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(p. 371) 16. Resulting and constructive trusts 

(p. 371) 16. Resulting and constructive trusts
(p. 371) 16. Resulting and constructive trusts

Gary Watt

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date: 25 May 2019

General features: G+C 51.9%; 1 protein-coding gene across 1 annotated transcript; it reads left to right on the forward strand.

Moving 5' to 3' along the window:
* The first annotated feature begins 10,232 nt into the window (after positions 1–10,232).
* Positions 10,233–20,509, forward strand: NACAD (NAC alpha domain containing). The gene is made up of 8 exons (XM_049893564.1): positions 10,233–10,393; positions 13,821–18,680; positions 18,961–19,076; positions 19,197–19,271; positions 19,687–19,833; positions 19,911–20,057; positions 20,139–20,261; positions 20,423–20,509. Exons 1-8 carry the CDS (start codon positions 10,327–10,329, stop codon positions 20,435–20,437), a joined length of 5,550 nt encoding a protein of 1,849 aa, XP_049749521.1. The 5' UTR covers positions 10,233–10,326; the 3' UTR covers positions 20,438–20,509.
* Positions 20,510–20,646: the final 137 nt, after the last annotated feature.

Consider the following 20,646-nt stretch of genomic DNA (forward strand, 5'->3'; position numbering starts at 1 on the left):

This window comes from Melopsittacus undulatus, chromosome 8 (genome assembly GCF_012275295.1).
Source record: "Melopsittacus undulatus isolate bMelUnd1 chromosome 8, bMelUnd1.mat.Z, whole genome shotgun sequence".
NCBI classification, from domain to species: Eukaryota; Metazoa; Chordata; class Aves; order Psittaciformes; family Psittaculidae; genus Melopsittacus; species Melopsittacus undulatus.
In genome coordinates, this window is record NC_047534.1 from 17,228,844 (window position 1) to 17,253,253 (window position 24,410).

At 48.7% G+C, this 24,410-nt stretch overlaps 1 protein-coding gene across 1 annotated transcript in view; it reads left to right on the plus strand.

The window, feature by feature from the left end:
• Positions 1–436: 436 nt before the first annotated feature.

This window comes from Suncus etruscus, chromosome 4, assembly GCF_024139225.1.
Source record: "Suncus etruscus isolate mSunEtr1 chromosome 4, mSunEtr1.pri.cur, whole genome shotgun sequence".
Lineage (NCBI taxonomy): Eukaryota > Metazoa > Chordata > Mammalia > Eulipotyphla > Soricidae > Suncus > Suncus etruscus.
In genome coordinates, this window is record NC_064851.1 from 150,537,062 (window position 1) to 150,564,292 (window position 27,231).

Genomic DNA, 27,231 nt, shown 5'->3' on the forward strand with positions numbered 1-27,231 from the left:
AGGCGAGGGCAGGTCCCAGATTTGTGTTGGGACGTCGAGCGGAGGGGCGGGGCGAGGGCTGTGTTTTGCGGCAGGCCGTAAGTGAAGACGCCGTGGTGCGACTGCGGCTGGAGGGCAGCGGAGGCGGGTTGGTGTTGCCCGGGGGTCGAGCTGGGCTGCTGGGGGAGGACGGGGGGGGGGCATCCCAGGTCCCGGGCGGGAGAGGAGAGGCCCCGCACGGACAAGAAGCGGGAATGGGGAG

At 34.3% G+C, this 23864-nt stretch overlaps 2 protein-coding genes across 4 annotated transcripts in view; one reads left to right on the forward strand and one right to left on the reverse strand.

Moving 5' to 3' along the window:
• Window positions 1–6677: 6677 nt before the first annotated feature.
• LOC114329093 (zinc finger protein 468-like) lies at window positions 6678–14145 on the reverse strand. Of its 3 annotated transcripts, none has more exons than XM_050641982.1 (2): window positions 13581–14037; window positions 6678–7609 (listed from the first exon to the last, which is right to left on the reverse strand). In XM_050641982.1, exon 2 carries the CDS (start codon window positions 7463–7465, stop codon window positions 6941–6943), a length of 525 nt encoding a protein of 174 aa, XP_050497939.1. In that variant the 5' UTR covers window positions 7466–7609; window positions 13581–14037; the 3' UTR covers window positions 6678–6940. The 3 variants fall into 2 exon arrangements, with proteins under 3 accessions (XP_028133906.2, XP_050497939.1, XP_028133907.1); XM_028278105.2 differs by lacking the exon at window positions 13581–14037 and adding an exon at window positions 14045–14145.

Without assuming prior legal knowledge, books in the Directions series introduce and guide readers through key points of law and legal debate. Questions, diagrams, and exercises help readers to engage fully with each subject and check their understanding as they progress. A resulting trust refers to a trust under which, in certain circumstances, the beneficial interest jumps back to the settlor. Resulting trusts are created in accordance with the presumed intention of the settlor or donor and are enforced against the personal wishes of the constructive trustee. Under Section 53(2) of the Law of Property Act 1925, the creation or operation of resulting, implied, or constructive trusts is not subject to any written formality. This chapter deals with resulting and constructive trusts, and how they differ from each other. It examines how the law of resulting trusts applies to the many contexts in which they occur, the nature of constructive trusts, presumed resulting trusts on a voluntary transfer, constructive trusts in comparison with fiduciary liability to account, illegality and the presumption of a resulting trust, the presumption of advancement, and the range of situations in which constructive trusts are to be found. The chapter also discusses presumed resulting trusts where express trusts do not exhaust the whole of the beneficial interest.

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